Collisions usually happen because one person does something unexpected and the other does not notice it in time to respond appropriately.
By Ryan McGreal
Published June 16, 2006
CHML reports that a cyclist collided with a tanker truck and suffered a broken pelvis and ankle, severe cuts on his arm and a ruptured bladder. He's listed in critical condition.
The cyclist was riding on the sidewalk when a vehicle pulled out of a parking lot, presumably blocking his route. He swerved onto the road and hit the tanker.
Collisions happen because one person does something unexpected and the other does not notice it in time to respond appropriately. When collisions happen between bicycles and motor vehicles, things tend to go very badly for the cyclists.
Many people believe that it is too dangerous to ride a bike on city streets and reserve their bikes for recreation, if at all. When they do ride on the street, they often ride on sidewalks in order to feel "safer". This is deeply unfortunate, because riding on the sidewalk is often far more dangerous than riding on the street.
This is because motorists do not expect anyone on the sidewalk to be moving faster than, say, a brisk jog. When a cyclist comes up the sidewalk at 20 km/h, the opportunity for collisions at intersections, driveways, and off-street parking ramps is very high.
In fact, most bicycle/vehicle crashes occur at intersections. Close behind are outswinging doors on parked vehicles or vehicles overtaking bicycles too closely.
Most of these crashes are preventable, but this requires that cyclists behave in predictable ways. Today, through inexperience, expedience, or disdain for traffic law, some cyclists ride erratically through the city, taking shortcuts on sidewalks, zipping out into traffic to avoid obstacles, riding the wrong way down one-way streets, and so on.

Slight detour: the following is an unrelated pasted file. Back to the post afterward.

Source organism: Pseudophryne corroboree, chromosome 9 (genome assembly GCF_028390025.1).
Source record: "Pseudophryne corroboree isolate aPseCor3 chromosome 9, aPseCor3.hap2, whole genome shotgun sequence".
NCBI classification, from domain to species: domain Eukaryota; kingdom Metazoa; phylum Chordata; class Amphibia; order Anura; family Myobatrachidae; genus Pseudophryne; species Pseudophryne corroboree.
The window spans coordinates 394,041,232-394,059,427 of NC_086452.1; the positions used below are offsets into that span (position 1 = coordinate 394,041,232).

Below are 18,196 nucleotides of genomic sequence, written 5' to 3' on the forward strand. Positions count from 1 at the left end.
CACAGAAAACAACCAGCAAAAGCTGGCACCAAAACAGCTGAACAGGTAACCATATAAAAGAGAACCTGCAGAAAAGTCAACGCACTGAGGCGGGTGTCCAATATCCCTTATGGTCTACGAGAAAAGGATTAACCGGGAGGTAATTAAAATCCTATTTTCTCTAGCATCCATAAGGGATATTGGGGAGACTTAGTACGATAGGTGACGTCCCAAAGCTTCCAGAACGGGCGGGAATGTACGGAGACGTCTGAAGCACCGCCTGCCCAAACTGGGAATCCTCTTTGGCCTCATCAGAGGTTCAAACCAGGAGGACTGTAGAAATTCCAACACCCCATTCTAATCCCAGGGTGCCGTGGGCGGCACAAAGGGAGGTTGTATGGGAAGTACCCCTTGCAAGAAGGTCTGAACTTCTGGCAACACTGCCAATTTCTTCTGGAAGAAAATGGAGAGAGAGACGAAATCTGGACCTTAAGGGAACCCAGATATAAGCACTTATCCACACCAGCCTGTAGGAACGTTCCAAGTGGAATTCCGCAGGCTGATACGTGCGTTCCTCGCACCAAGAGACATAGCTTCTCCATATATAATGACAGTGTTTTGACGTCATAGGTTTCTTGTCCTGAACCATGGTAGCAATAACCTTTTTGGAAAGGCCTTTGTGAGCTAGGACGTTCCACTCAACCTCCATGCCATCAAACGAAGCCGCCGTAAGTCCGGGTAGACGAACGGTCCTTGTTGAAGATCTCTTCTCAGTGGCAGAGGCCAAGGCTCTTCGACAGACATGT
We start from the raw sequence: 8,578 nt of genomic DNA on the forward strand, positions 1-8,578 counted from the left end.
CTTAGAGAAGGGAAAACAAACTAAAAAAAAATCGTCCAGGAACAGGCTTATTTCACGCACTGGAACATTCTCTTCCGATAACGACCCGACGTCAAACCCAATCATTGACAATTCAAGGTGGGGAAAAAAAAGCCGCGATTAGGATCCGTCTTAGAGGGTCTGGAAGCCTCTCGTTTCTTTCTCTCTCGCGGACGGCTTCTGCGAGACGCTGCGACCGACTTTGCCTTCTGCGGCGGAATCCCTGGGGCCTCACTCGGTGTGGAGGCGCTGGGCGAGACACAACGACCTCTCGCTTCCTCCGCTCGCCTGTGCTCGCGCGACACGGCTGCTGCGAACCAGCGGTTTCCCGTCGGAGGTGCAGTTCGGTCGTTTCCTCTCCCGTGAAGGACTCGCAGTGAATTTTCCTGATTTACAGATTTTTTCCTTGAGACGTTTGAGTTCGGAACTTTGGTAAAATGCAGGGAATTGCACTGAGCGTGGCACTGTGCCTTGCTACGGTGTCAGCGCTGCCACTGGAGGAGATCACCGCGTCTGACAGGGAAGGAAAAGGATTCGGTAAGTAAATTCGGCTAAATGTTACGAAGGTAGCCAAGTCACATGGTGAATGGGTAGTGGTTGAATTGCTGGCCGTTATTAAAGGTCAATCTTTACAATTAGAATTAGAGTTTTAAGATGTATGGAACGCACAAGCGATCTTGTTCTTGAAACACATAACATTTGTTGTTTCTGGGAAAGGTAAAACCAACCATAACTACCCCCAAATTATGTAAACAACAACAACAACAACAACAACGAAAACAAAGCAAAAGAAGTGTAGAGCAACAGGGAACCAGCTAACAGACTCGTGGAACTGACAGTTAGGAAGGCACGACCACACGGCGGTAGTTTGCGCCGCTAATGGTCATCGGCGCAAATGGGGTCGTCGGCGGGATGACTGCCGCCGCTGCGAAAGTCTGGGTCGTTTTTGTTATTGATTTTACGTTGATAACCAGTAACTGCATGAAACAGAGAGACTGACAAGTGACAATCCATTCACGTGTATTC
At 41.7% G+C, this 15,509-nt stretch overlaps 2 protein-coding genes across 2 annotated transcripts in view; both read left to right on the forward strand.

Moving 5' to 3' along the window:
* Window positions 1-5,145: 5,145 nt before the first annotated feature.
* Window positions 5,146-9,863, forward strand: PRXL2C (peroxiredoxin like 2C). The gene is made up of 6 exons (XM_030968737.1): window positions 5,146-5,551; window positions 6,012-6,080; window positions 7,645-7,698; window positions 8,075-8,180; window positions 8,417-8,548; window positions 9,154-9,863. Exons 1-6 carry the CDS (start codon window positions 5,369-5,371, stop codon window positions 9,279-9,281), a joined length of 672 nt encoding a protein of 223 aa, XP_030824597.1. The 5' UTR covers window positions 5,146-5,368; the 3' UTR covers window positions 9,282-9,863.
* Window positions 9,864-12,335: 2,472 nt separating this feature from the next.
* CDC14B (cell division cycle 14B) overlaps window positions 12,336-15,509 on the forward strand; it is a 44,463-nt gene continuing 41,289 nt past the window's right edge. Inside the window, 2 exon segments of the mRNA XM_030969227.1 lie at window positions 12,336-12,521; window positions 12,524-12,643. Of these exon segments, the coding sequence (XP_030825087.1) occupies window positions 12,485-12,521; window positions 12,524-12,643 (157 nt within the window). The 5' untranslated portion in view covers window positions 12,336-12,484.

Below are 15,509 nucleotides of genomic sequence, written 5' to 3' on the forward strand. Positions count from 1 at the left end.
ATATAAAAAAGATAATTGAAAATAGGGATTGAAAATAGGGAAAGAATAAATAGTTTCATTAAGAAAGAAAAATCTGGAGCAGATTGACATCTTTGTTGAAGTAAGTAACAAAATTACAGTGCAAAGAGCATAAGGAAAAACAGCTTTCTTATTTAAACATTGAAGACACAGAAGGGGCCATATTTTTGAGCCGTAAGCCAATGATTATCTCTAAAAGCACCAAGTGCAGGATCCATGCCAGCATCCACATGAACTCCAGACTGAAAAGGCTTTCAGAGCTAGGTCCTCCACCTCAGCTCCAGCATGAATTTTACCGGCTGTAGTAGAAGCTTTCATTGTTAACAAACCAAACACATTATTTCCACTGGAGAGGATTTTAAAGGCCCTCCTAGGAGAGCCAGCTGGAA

If you're a cyclist and are getting ready to jump down my throat - wait! I'm a cyclist, too. I ride my bike to work every day, summer and winter, and sometimes, sometimes, I cut corners and take risks. Most people on the road - motorists and cyclists alike - occasionally do the same.
I'm not suggesting that most or even many cyclists do this regularly. However, cyclists do not have the luxury of a thousand kilograms of steel around them, so it's important to make safe cycling a regular habit. What bicycles lack in protection, they compensate with manoeuvrability and excellent visibility in every direction. Safe cycling leverages these advantages.
Further, as a cyclist you cannot control the way motorists decide to drive (short of taking down licence numbers and reporting infractions to the police), but you can control the way you decide to ride. You cannot prevent a motorist from doing something surprising; all you can do is a) make sure you're prepared when it happens, and b) that you are not the one doing the surprising.
From research into bicycle collisions and injuries, plus corroborating personal experience, I recommend the following guidelines for safe cycling:
Avoid high-speed avenues like Main St. The speed differential between cars and bikes is much lower on side streets with narrower lanes, opposing lanes of traffic, and parked cars. If you're travelling the same speed as cars and they don't have room to pass you, they're not going to try.
Take the middle of the lane. If you hug the curb, then cars will try to pass you without changing lanes, increasing the risk of collisions. Taking up the lane also reduces the risk of winning the dreaded Door Prize on streets with curbside parking.
Don't try to pass cars on the right. Many collisions occur as a car turns right and a bicycle tries to pass through from the right.
Don't ride on the sidewalk. In a 2003 Toronto study, 30 percent of bicycle accidents occured when cyclists were on the sidewalk. Less than 30 percent of cyclists ride on the sidewalk, so sidewalk-riders are over-represented in accident statistics.
Follow the rules of the road. Pretend you're a small, slow-moving car and behave accordingly. That means: don't blow through stop signs or street lights, don't take shortcuts across parking lots or down sidewalks, and don't ride the wrong way down one-way streets.
Leverage your advantages. Cars are big, heavy, and encased in steel cages. Bikes, by contrast, are light, highly manoeuvrable, and have excellent visibility in every direction. Be aware of what's happening around you, and navigate pro-actively to avoid potential conflicts with motorists.
Be noticeable. That means your bike should have a headlight and tail-light, a bell, and lots of reflectors. Wear a fluorescent vest.
Keep your bike mechanically fit. If you need to brake, you want to be sure your brakes will perform for you.
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